Andrey Kiritchenko Misterrious – Mac Nguyen
Andrey Kiritchenko

Not knowing how extensive the experimental music scene is at the moment in the Ukraine, the glowing biography of Andrey Kiritchenko on the Nexsound website suggests that he is transforming into it some sort of electro-experimental music sanctuary. His latest longplayer, Misterrious, follows the fairly stock standard school of ambient music primarily based on piano and acoustic guitar, comparable to other neo-minimalist personnel like Peter Broderick. Kiritchenko’s melodies are brazenly minimalist, both in their saturating recurrence and their general simplicity. “Minimalist” is perhaps not the best word in this case; the connotations of a specific level of maturity and inherent sophistication may be a bit too pronounced for what Kiritchenko plays his hand at on Misterrious. With one seven-minute exception, Misterrious is comprised of relatively short ditties that all follow a typically homogenous formula.

The opening three pieces are charming, if not a bit too inoffensive, and while they don’t assault with their steady interwoven acoustic guitar and piano melodies layer gently over a variety of field sounds and effects, there isn’t a great deal of emotional resonance. The album’s lengthiest and arguably strongest track, “The Evening Lights Wrap Me Softly,” has its ambience spelt out as clearly in its composition as it is in its title; the first half wields the predominant piano in a sparse and glittery manner, leaving hints of Adrian Klumpes and even Triosk, before drifting back to its gentle piano-guitar-driven equilibrium. Towards the end, Misterrious loses a bit of its earlier charm as the melodic input from the two key instruments dwindle to a rather third-rate, amateur standard. That’s where minimal music can become a very tricky balancing act as the line between deceiving complexity and radical oversimplification, and in the case of the closing three tracks on Misterrious, there is a definite misfire.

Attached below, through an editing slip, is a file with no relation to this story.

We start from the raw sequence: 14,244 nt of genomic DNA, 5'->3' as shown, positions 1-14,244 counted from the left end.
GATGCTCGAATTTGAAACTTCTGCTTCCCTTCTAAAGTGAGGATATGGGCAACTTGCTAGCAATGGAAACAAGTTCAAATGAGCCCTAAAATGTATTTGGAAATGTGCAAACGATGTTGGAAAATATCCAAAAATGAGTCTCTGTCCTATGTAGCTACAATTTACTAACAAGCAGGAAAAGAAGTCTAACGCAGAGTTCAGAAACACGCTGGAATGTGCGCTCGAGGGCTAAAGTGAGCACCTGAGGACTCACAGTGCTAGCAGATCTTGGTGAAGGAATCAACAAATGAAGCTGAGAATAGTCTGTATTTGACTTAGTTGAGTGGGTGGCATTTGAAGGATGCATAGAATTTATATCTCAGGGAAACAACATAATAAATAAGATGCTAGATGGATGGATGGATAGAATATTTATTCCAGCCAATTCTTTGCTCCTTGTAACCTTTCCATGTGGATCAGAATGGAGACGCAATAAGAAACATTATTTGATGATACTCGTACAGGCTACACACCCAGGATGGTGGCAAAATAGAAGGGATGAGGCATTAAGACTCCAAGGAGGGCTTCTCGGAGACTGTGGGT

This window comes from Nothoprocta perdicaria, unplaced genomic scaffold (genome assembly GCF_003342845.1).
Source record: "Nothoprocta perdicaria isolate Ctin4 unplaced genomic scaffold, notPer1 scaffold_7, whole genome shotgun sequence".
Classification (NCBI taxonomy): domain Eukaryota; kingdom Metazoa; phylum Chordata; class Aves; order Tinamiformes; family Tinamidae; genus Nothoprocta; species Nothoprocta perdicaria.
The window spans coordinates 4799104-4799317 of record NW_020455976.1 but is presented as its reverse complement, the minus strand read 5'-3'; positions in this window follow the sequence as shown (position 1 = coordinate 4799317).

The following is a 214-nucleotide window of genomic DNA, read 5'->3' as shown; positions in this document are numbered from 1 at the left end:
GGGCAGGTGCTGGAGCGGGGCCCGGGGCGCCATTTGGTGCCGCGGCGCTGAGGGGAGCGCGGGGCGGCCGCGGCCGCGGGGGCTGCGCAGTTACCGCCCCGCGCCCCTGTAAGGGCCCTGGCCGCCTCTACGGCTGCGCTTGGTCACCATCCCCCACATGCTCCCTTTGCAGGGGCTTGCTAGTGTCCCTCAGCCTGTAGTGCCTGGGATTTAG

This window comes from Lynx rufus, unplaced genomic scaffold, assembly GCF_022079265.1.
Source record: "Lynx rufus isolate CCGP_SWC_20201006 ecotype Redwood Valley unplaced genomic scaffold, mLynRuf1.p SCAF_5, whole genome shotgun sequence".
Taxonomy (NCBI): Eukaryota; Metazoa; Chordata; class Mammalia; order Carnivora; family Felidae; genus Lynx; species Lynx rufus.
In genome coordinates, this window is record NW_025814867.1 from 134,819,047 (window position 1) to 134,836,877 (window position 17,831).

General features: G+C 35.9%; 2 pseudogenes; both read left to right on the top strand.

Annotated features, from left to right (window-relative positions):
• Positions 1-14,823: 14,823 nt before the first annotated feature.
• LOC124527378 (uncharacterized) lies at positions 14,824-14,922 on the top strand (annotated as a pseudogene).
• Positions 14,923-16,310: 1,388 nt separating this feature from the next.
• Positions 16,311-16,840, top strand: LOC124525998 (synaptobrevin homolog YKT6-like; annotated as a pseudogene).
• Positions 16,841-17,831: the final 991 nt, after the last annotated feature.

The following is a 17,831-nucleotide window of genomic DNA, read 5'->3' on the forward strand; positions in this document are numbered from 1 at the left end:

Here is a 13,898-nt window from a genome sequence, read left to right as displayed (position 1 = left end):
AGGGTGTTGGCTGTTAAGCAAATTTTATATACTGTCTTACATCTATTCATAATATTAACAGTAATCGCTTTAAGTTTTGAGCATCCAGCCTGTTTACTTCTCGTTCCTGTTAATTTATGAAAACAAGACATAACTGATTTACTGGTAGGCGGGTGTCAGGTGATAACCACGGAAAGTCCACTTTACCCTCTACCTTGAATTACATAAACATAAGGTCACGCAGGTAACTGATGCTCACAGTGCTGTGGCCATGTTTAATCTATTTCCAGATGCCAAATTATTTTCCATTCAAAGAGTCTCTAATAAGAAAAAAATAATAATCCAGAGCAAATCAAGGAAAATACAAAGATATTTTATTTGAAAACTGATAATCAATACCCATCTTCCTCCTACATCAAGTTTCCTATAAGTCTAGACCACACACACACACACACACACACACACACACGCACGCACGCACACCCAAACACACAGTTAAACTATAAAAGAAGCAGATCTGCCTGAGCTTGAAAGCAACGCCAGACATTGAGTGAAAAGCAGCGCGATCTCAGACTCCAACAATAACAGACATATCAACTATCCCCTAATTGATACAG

Kiritchenko isn’t shy about plainly disclosing the thematic elements of a track in its title. For example, the aforementioned “Evening Lights”, or “Your Thoughts in Scary Forest” which lives up to its dramatic, eerie effects. You might question the legitimacy of this critical recourse I’ve turned to, using the non-musical elements of a record to pass judgment, but sometimes these subtleties do give away a great deal about a record’s personality.

Misterrious suffers a little from its attempts at a style that naturally so much more intuitive than Kiritchenko’s allowed room for, and the failing trajectory of the album’s structure is revealed through some of its trite cosmetic components. While I’m sure that the impact Kiritchenko may have had on his own Eastern European turf is substantive and commendable, having an extensive back catalog on Nexsound (incidentally his own label), it’s a pity that such a self-proclaimed premiere artist from the local scene doesn’t manage to craft an all too inspiring original record to really be put on a larger scale map.